Meghan Markle, the Duchess of Sussex has won her privacy breach claim and successfully held the Associated Newspapers Limited (ANL) accountable as a “comprehensive win for privacy and copyright” because the damage they do “runs deep”.
The 39-year-old also thanked her husband Britain’s Prince Harry for his support through the process, as a London High Court ruled in her favour involving articles in February 2019 that published extracts of a “personal and private” letter to her estranged father.
Justice Mark Warby granted a summary judgment as sought by the former actress’ legal team in the claim for misuse of private information against the publisher of the 'Mail on Sunday’ and ‘MailOnline’.
"The claimant had a reasonable expectation that the contents of the letter would remain private. The ‘Mail’ articles interfered with that reasonable expectation," the judge concluded.
“After two long years of pursuing litigation, I am grateful to the courts for holding Associated Newspapers and The Mail on Sunday to account for their illegal and dehumanizing practices,” said Markle in a statement after the judgment.
“For these outlets, it’s a game. For me and so many others, it’s real life, real relationships, and very real sadness. The damage they have done and continue to do runs deep,” she said.
Markle, who is now based in the US with husband Harry and infant son Archie, said in her statement that the judgment was a victory for all because everyone loses when “misinformation sells more than truth” and when companies create their business model to profit from “people’s pain”.
She added: “The world needs reliable, fact-checked, high-quality news... for today, with this comprehensive win on both privacy and copyright, we have all won. We now know, and hope it creates a legal precedent, that you cannot take somebody’s privacy and exploit it in a privacy case, as the defendant has blatantly done over the past two years. “I share this victory with each of you — because we all deserve justice and truth, and we all deserve better.”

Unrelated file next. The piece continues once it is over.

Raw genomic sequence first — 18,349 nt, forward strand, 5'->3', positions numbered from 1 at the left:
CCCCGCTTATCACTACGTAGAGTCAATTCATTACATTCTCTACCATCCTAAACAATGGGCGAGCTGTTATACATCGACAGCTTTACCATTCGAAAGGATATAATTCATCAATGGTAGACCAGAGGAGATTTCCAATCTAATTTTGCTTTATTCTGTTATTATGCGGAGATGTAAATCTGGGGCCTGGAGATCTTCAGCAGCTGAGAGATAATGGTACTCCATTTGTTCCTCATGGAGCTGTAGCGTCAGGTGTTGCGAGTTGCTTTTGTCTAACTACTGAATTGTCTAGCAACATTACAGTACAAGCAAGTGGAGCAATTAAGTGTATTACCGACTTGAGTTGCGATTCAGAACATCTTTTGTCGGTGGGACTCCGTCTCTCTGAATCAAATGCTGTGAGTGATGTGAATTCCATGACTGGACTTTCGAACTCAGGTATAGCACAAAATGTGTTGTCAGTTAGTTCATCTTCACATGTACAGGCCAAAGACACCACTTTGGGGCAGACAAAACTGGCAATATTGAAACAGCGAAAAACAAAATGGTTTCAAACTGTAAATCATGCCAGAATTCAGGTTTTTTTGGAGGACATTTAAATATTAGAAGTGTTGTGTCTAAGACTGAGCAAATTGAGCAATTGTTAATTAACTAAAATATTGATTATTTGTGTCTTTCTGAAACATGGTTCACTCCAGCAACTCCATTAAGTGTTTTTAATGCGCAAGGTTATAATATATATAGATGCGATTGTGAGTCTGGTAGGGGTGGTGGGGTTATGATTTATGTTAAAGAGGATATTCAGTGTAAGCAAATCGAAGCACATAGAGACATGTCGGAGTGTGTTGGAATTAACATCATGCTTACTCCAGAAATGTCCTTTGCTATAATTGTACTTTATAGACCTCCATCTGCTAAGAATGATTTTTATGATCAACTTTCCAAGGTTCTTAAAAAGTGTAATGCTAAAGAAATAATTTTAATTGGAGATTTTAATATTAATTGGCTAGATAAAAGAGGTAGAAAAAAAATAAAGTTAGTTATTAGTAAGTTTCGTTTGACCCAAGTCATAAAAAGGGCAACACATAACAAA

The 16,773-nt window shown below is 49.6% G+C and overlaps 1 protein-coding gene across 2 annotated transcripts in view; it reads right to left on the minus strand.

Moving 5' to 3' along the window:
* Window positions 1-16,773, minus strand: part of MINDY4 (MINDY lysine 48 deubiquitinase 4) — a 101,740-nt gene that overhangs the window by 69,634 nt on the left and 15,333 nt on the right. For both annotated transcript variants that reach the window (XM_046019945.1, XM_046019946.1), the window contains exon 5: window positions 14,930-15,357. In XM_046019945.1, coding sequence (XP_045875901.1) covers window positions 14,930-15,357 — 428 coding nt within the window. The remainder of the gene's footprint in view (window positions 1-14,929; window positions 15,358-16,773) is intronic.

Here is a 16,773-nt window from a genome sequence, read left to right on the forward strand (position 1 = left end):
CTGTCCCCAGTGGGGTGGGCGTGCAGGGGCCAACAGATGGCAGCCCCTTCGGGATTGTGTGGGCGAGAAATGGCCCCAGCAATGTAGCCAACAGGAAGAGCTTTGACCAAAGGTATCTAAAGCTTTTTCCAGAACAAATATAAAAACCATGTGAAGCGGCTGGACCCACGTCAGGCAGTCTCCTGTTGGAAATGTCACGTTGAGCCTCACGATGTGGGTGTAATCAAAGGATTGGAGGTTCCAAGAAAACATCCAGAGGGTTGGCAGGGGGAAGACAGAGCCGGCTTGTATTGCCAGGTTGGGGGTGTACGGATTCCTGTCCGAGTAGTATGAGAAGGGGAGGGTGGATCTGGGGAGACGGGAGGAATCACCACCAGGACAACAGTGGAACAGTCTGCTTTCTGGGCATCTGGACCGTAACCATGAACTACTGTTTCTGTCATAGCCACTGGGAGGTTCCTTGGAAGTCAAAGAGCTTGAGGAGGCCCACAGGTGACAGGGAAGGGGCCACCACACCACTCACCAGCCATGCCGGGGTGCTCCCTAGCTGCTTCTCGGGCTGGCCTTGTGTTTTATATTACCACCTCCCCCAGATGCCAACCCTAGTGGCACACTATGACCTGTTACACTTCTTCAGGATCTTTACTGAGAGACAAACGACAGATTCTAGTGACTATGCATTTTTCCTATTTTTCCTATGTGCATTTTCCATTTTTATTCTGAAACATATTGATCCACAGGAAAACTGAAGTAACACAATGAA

The judge in his ruling had noted that the only “tenable justification” for the publication of extracts of the letter was to correct some inaccuracies about the letter, contained in an article in ‘People’ magazine which featured an interview with five friends of Markle.
But he added: "The inescapable conclusion is that, save to the very limited extent I have identified, the disclosures made were not a necessary or proportionate means of serving that purpose. For the most part they did not serve that purpose at all. Taken as a whole the disclosures were manifestly excessive and hence unlawful."
A spokesperson for ANL said: "We are very surprised by today's (Thursday) summary judgment and disappointed at being denied the chance to have all the evidence heard and tested in open court at a full trial. “We are carefully considering the judgment's contents and will decide in due course whether to lodge an appeal."
Markle had brought a case in the High Court in England of breach of copyright, infringement of her privacy, and breaches of the Data Protection Act over articles that showed parts of a letter she had written to her 76-year-old father Thomas Markle in August 2018.
Parts of the exchange between the father and daughter during a strained relationship were published in the newspaper and online in February 2019.
Last year, the High Court had ruled that the newspaper publishers could also include the book ‘Finding Freedom’, written about the royals, their relationship and their decision to step away as frontline British royals, as part of their defense – a decision Meghan's legal team had tried to get overturned.
Justice Warby has indicated the need for a further hearing in March to decide "the next steps" in the legal action.
With inputs from PTI